The new Swindon plant is located at Johnson Matthey, home to the company’s fuel cell component manufacturing facility. It is now open for public and private fleets operating fuel cell electric vehicles. The station uses electricity via a renewable energy contract and water to generate hydrogen on-site with no need for deliveries.
The new HRS is the first of two stations in the UK to be deployed as part of the pan European H2ME2 project, which was funded by the European Fuel Cell and Hydrogen Joint Undertaking and the Office of Low Emission Vehicles.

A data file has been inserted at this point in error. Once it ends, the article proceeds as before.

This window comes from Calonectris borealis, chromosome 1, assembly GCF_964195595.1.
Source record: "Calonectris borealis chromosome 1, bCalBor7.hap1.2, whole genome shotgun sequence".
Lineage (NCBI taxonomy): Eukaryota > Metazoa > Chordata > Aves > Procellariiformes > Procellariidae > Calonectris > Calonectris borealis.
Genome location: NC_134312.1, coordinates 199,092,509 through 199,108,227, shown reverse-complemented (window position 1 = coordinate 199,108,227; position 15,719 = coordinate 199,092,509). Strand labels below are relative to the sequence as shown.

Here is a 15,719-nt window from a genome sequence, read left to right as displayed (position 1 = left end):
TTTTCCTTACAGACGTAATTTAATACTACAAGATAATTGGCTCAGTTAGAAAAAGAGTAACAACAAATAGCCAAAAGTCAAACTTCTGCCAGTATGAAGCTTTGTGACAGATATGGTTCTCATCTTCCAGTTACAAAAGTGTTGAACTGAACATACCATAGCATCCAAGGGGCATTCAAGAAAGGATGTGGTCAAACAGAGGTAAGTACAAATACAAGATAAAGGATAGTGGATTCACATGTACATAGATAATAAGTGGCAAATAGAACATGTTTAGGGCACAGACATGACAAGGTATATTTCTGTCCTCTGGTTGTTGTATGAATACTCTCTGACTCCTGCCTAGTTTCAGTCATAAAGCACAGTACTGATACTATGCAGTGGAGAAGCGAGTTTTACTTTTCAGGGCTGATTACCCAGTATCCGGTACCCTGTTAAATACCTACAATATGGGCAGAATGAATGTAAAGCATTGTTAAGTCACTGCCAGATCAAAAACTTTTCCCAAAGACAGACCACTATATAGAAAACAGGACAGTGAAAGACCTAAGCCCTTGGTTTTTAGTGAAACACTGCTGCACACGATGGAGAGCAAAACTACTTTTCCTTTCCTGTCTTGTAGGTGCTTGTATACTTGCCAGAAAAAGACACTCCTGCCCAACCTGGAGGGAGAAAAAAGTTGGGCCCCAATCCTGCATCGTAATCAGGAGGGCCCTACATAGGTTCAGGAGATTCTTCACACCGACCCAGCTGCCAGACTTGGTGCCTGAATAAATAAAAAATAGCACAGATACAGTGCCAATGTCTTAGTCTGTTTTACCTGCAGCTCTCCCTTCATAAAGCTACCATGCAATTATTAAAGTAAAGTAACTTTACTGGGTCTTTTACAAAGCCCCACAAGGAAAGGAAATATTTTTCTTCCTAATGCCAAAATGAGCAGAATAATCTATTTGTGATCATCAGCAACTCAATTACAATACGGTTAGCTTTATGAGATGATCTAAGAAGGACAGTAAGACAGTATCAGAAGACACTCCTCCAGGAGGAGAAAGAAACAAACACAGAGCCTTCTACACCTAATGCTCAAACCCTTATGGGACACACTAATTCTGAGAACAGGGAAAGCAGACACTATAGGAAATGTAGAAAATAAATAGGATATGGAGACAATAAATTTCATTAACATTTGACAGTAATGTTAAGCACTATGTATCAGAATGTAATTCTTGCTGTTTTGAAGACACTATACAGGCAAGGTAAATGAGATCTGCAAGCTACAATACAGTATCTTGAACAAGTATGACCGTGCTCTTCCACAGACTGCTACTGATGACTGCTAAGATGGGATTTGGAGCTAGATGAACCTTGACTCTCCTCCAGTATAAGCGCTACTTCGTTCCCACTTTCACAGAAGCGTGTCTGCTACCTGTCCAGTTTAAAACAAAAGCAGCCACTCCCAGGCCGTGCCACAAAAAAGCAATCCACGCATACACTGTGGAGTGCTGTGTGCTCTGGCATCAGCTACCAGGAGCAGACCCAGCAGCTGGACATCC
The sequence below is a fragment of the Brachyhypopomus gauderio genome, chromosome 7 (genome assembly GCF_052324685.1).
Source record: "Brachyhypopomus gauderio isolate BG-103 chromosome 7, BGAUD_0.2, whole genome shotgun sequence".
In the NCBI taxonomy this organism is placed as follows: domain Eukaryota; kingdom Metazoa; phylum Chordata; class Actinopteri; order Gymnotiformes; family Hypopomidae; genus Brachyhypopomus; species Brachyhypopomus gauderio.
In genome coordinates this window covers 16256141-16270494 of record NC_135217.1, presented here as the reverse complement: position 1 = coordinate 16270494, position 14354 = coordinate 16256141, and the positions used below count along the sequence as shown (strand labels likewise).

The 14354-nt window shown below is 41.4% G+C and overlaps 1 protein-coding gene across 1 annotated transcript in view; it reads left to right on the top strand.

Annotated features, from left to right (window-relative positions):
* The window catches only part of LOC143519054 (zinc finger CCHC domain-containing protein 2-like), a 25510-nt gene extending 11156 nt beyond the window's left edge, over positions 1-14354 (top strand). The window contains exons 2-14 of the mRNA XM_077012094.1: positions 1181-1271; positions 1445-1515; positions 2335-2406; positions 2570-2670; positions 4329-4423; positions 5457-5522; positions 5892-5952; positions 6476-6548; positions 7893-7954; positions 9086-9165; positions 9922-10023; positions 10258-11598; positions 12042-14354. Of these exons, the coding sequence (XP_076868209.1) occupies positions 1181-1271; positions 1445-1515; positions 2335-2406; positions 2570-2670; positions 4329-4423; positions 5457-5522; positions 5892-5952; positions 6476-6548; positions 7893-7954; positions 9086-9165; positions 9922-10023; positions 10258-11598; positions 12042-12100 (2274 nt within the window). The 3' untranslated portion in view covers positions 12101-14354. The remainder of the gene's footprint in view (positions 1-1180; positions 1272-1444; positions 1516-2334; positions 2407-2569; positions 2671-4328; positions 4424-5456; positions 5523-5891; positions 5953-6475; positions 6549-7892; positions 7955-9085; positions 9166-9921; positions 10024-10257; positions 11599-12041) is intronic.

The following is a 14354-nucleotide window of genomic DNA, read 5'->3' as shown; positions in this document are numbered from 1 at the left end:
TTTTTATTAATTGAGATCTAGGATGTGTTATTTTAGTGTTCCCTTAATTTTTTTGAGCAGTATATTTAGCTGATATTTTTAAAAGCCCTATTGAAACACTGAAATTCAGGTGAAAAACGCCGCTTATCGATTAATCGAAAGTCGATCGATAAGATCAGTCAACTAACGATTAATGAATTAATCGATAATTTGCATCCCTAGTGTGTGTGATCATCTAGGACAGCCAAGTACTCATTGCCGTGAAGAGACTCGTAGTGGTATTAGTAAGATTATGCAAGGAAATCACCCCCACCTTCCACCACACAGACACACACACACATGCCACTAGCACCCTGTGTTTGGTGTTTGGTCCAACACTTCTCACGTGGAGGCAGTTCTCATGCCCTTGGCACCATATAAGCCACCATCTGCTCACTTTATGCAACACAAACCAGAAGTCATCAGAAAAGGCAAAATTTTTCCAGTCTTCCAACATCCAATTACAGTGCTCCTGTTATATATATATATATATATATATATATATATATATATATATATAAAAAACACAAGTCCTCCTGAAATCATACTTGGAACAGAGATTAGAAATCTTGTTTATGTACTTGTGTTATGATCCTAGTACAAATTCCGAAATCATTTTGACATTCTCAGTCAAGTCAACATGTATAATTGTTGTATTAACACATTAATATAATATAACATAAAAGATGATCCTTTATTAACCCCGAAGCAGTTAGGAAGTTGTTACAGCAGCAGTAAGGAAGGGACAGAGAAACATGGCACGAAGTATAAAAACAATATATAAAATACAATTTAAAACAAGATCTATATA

In September at the ‘Zero Emission Vehicle Summit’ in Birmingham, Theresa May outlined the UK Government’s “Road to Zero Strategy” which includes funding of £1.5 billion for ultra-low-emission vehicles by 2020. At the event, the Prime Minister also announced more than £100 million of funding for innovators in ultra-low-emission vehicles and hydrogen technology. The Road to Zero Strategy is the most comprehensive plan globally – mapping out in detail how the UK will reach its target for all new cars and vans to be, effectively, zero emission by 2040 – and for every car and van to be zero emission by 2050.